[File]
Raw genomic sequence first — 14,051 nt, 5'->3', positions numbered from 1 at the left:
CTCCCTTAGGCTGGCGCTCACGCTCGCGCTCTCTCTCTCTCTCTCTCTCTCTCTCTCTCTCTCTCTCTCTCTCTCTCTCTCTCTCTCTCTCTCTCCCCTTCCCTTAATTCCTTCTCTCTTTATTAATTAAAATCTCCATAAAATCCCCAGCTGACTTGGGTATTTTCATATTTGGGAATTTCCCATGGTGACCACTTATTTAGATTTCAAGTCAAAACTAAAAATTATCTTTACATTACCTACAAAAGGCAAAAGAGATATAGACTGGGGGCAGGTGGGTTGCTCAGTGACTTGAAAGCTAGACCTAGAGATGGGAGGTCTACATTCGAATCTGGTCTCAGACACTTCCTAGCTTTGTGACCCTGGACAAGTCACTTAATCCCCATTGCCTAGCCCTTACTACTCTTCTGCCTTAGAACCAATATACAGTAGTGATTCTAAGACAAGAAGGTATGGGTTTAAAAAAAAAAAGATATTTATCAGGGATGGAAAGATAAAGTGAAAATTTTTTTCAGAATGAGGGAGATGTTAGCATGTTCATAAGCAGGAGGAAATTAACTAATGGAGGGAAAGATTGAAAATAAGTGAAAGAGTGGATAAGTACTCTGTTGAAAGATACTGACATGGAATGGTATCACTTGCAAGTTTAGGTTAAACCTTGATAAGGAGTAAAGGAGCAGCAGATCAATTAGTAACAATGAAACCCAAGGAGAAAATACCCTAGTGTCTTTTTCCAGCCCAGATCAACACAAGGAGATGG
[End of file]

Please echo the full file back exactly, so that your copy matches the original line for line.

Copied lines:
Raw genomic sequence first — 14,051 nt, 5'->3', positions numbered from 1 at the left:
CTCCCTTAGGCTGGCGCTCACGCTCGCGCTCTCTCTCTCTCTCTCTCTCTCTCTCTCTCTCTCTCTCTCTCTCTCTCTCTCTCTCTCTCTCTCTCCCCTTCCCTTAATTCCTTCTCTCTTTATTAATTAAAATCTCCATAAAATCCCCAGCTGACTTGGGTATTTTCATATTTGGGAATTTCCCATGGTGACCACTTATTTAGATTTCAAGTCAAAACTAAAAATTATCTTTACATTACCTACAAAAGGCAAAAGAGATATAGACTGGGGGCAGGTGGGTTGCTCAGTGACTTGAAAGCTAGACCTAGAGATGGGAGGTCTACATTCGAATCTGGTCTCAGACACTTCCTAGCTTTGTGACCCTGGACAAGTCACTTAATCCCCATTGCCTAGCCCTTACTACTCTTCTGCCTTAGAACCAATATACAGTAGTGATTCTAAGACAAGAAGGTATGGGTTTAAAAAAAAAAAGATATTTATCAGGGATGGAAAGATAAAGTGAAAATTTTTTTCAGAATGAGGGAGATGTTAGCATGTTCATAAGCAGGAGGAAATTAACTAATGGAGGGAAAGATTGAAAATAAGTGAAAGAGTGGATAAGTACTCTGTTGAAAGATACTGACATGGAATGGTATCACTTGCAAGTTTAGGTTAAACCTTGATAAGGAGTAAAGGAGCAGCAGATCAATTAGTAACAATGAAACCCAAGGAGAAAATACCCTAGTGTCTTTTTCCAGCCCAGATCAACACAAGGAGATGG